Did you turn up the TV last night? If you did, it could be a sign of hearing loss. The problem is… you can’t quite remember. And that’s becoming more of an issue recently. While working yesterday, you couldn’t even remember your new co-worker’s name. You just met her, but even so, it feels like you’re losing your grip on your hearing and your memory. And as you think about it, you can only come up with one common cause: you’re getting older.
Certainly, both hearing and memory can be impacted by age. But it turns out these two age-associated symptoms are also connected to each other. At first, that may seem like bad news (not only do you have to cope with loss of hearing, you have to manage your failing memory too, wonderful). But the reality is, the relationship between hearing loss and memory can often be a blessing in disguise.
Memory And Hearing Loss – What’s The Connection?
Hearing loss can be taxing for your brain in a number of ways long before you recognize the decrease in your hearing. Your brain, memory, and even social life can, over time, be overwhelmed by the “spillover”.
How is so much of your brain affected by loss of hearing? Well, there are a number of different ways:
- Social isolation: When you have difficulty hearing, you’ll probably encounter some extra struggles communicating. That can lead some people to isolate themselves. Again, your brain is deprived of vital interaction which can lead to memory issues. The brain will keep getting weaker the less it’s used. Social isolation, depression, and memory problems will, over time, develop.
- Constant strain: Your brain will experience a hyper-activation fatigue, particularly in the early stages of hearing loss. This occurs because, even though there’s no actual input signal, your brain strains to hear what’s going on in the world (your brain doesn’t recognize that you’re experiencing hearing loss, it just thinks things are very quiet, so it devotes a lot of energy trying to hear in that silent environment). Your brain and your body will be left fatigued. That mental and physical exhaustion often results in loss of memory.
- It’s becoming quieter: As your hearing begins to diminish, you’re going to experience more quietness (this is particularly true if your hearing loss is neglected). This can be, well, rather boring for the region of your brain normally responsible for the interpretation of sounds. And if the brain isn’t used it begins to weaken and atrophy. That can cause a certain amount of generalized stress, which can impact your memory.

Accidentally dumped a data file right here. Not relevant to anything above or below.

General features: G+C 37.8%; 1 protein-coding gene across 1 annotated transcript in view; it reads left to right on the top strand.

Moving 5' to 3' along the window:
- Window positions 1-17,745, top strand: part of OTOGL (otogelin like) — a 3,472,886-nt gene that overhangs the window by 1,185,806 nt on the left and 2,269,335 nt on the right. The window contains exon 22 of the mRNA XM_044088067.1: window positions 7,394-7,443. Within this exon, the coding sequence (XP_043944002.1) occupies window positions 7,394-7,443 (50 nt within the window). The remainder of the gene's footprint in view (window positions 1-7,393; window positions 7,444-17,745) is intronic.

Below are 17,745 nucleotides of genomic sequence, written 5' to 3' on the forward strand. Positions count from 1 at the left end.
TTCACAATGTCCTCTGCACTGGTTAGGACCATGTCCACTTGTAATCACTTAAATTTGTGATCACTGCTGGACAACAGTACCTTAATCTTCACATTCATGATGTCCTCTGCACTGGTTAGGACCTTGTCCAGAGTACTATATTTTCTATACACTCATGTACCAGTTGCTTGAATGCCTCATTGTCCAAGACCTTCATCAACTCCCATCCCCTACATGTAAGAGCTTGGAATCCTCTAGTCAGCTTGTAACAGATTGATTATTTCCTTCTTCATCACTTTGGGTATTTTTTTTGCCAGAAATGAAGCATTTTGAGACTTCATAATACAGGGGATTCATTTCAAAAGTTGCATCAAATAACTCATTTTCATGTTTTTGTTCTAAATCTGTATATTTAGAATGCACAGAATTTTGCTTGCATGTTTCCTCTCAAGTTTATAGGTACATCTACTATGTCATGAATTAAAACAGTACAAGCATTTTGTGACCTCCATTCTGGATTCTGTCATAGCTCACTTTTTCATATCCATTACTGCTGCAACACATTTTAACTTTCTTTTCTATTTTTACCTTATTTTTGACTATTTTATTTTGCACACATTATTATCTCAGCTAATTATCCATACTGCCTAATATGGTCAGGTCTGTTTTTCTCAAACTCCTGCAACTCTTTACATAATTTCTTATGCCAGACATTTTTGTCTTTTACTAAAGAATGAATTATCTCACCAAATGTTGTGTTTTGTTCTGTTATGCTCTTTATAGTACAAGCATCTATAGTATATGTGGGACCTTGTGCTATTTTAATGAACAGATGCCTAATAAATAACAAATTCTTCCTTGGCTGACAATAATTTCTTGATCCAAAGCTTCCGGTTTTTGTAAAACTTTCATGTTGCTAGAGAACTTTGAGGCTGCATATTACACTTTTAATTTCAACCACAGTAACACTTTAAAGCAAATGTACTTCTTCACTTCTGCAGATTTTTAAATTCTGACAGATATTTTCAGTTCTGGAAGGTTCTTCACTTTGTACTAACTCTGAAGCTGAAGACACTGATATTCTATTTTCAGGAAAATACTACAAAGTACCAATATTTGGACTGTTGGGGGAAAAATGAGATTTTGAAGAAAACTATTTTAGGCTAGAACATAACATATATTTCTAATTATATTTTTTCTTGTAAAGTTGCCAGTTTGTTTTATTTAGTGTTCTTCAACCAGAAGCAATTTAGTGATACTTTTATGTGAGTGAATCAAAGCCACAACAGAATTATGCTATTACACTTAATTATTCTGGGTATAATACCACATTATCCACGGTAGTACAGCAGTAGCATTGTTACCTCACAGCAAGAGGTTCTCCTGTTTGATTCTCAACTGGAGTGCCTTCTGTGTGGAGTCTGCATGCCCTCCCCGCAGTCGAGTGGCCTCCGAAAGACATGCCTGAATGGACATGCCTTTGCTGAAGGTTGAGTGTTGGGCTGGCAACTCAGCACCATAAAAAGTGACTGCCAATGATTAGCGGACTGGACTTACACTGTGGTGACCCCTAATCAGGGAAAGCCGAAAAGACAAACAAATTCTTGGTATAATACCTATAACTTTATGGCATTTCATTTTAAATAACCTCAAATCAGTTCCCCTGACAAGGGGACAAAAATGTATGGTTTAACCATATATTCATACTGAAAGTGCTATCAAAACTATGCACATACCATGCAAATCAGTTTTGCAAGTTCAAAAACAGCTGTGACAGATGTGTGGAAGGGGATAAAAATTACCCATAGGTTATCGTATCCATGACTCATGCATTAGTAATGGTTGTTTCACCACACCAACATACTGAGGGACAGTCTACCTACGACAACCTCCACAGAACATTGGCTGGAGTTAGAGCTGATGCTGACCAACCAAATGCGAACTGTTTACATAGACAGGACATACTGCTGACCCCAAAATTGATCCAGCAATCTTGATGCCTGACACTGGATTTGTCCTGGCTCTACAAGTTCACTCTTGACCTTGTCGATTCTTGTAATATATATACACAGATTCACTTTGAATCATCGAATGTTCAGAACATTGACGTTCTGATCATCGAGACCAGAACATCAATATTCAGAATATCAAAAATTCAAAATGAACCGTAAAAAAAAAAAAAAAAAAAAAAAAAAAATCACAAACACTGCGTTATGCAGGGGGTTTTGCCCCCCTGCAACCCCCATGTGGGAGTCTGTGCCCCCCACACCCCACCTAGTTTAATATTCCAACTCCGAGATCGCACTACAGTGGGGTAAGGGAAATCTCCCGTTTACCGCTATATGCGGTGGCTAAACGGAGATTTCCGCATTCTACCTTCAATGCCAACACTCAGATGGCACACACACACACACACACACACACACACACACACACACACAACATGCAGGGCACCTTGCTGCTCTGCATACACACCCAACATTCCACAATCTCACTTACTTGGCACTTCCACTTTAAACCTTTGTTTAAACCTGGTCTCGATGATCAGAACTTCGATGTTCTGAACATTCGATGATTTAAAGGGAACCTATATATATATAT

Memory Loss is an Early Warning System For Your Body
Clearly, having hearing loss isn’t the only thing that causes memory loss. Physical or mental fatigue or illness, among other things, can trigger memory loss. Eating better and sleeping well, for instance, can generally improve your memory.
Consequently, memory is sort of like the canary in the coal mine for your body. Your brain begins to raise red flags when things aren’t working precisely. And having difficulty recollecting who said what in yesterday’s meeting is one of those red flags.
Those red flags can be helpful if you’re attempting to keep an eye out for hearing loss.
Memory Loss Often Indicates Hearing Loss
The symptoms and signs of hearing impairment can frequently be hard to notice. Hearing loss doesn’t happen over night. Damage to your hearing is commonly worse than you would like by the time you actually observe the symptoms. However, if you begin noticing symptoms associated with memory loss and get checked out early, there’s a good chance you can avoid some damage to your hearing.
Retrieving Your Memory
In situations where hearing loss has affected your memory, either via mental exhaustion or social separation, the first step is to manage the root hearing problem. The brain will be able to get back to its regular activity when it stops stressing and struggling. It can take a few months for your brain to re-adjust to hearing again, so be patient.
The warning signs raised by your loss of memory could help you be a little more conscious about protecting your hearing, or at least managing your hearing loss. That’s a lesson to remember as you get older.